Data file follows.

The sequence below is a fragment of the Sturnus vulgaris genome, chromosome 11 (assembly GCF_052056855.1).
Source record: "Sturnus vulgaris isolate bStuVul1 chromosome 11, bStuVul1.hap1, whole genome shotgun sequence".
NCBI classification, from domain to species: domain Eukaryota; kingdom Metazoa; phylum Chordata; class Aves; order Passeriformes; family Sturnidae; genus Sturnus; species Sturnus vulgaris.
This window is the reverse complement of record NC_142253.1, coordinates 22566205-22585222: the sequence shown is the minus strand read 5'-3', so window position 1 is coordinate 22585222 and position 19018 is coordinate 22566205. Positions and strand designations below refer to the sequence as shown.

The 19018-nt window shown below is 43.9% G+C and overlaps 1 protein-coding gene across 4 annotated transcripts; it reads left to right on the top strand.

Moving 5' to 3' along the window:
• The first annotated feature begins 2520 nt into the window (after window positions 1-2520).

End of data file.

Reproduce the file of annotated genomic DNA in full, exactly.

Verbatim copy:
The sequence below is a fragment of the Sturnus vulgaris genome, chromosome 11 (assembly GCF_052056855.1).
Source record: "Sturnus vulgaris isolate bStuVul1 chromosome 11, bStuVul1.hap1, whole genome shotgun sequence".
NCBI classification, from domain to species: domain Eukaryota; kingdom Metazoa; phylum Chordata; class Aves; order Passeriformes; family Sturnidae; genus Sturnus; species Sturnus vulgaris.
This window is the reverse complement of record NC_142253.1, coordinates 22566205-22585222: the sequence shown is the minus strand read 5'-3', so window position 1 is coordinate 22585222 and position 19018 is coordinate 22566205. Positions and strand designations below refer to the sequence as shown.

The 19018-nt window shown below is 43.9% G+C and overlaps 1 protein-coding gene across 4 annotated transcripts; it reads left to right on the top strand.

Moving 5' to 3' along the window:
• The first annotated feature begins 2520 nt into the window (after window positions 1-2520).